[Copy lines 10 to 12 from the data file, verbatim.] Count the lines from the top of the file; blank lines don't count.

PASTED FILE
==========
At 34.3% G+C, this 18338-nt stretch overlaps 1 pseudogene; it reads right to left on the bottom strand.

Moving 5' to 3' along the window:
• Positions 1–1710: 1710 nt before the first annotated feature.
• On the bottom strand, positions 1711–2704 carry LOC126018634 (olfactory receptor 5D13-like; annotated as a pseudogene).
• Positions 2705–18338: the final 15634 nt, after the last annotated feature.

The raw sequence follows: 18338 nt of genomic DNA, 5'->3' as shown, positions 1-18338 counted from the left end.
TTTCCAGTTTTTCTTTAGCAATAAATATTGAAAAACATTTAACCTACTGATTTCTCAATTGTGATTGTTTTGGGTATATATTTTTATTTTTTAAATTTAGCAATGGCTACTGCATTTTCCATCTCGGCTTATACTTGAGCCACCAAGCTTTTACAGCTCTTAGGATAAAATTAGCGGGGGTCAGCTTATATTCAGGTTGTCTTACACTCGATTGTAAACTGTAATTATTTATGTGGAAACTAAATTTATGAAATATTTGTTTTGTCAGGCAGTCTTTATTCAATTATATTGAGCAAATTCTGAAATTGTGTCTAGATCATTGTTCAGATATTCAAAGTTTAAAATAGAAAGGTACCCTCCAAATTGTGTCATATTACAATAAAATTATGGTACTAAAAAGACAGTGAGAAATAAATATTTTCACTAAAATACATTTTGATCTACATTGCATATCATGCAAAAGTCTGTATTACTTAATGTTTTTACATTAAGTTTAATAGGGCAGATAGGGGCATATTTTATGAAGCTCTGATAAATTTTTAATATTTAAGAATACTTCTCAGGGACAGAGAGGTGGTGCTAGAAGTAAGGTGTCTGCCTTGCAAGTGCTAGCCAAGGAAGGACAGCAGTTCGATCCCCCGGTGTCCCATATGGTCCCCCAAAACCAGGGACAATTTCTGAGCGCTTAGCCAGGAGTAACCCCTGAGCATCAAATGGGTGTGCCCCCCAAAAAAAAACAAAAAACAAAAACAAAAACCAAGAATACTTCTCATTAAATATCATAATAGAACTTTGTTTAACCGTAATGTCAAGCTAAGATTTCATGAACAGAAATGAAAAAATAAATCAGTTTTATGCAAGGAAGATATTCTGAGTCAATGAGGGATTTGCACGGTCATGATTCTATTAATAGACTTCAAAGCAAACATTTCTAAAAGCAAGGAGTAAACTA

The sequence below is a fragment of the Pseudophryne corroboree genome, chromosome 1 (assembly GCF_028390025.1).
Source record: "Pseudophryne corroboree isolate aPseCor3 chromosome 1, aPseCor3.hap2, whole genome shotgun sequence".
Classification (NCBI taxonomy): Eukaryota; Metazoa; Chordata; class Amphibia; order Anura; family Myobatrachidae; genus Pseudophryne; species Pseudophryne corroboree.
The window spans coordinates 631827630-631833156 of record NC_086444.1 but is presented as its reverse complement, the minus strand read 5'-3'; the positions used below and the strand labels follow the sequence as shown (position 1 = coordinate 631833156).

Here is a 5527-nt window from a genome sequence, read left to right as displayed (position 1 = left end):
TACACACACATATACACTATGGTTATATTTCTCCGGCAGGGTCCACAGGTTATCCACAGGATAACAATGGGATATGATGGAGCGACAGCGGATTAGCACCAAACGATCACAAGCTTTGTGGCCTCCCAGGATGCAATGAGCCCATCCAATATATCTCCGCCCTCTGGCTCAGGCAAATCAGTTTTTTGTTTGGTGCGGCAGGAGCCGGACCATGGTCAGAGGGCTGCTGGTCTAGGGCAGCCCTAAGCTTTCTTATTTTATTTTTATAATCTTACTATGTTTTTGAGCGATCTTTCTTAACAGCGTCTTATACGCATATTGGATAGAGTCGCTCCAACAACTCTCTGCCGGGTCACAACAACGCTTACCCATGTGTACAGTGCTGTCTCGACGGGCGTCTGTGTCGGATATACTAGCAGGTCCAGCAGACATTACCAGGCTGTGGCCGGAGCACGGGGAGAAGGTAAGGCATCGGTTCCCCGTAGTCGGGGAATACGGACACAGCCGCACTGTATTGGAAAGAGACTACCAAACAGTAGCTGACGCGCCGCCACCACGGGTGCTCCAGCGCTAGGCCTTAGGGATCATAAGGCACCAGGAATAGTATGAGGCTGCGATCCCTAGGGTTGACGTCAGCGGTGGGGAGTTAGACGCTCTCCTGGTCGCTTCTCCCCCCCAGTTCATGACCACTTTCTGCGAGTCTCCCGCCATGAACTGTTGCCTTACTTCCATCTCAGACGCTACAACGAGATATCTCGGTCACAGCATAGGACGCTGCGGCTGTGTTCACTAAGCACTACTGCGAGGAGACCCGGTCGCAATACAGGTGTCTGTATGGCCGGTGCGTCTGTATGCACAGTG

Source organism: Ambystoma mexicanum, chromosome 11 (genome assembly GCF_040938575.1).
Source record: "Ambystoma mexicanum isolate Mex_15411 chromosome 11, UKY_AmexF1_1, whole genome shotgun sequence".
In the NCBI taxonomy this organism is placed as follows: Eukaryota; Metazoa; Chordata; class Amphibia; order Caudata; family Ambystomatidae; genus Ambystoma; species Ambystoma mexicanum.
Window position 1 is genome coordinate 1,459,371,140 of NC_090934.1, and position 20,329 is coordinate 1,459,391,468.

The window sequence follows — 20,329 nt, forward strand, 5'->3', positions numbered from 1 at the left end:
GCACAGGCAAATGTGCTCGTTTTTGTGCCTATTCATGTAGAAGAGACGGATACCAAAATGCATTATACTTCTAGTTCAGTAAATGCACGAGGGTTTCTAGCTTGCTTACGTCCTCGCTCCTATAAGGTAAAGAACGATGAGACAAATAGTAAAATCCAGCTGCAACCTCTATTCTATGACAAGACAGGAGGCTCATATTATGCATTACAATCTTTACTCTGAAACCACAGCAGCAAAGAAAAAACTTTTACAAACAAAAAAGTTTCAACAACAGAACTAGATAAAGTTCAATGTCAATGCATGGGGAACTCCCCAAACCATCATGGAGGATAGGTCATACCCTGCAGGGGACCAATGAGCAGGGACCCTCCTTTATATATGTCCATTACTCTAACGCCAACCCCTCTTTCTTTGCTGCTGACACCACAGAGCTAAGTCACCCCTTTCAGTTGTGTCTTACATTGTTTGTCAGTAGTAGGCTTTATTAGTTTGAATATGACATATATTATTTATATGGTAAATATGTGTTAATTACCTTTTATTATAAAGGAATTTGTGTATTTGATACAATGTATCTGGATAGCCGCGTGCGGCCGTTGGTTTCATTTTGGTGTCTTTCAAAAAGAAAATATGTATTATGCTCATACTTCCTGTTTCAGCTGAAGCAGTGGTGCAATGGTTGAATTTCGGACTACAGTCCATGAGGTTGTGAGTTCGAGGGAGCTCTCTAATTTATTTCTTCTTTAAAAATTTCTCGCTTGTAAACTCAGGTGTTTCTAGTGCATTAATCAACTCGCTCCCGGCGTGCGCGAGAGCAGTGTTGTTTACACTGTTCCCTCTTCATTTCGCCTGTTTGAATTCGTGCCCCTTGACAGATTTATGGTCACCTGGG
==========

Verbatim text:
Classification (NCBI taxonomy): Eukaryota; Metazoa; Chordata; class Amphibia; order Anura; family Myobatrachidae; genus Pseudophryne; species Pseudophryne corroboree.
The window spans coordinates 631827630-631833156 of record NC_086444.1 but is presented as its reverse complement, the minus strand read 5'-3'; the positions used below and the strand labels follow the sequence as shown (position 1 = coordinate 631833156).

Here is a 5527-nt window from a genome sequence, read left to right as displayed (position 1 = left end):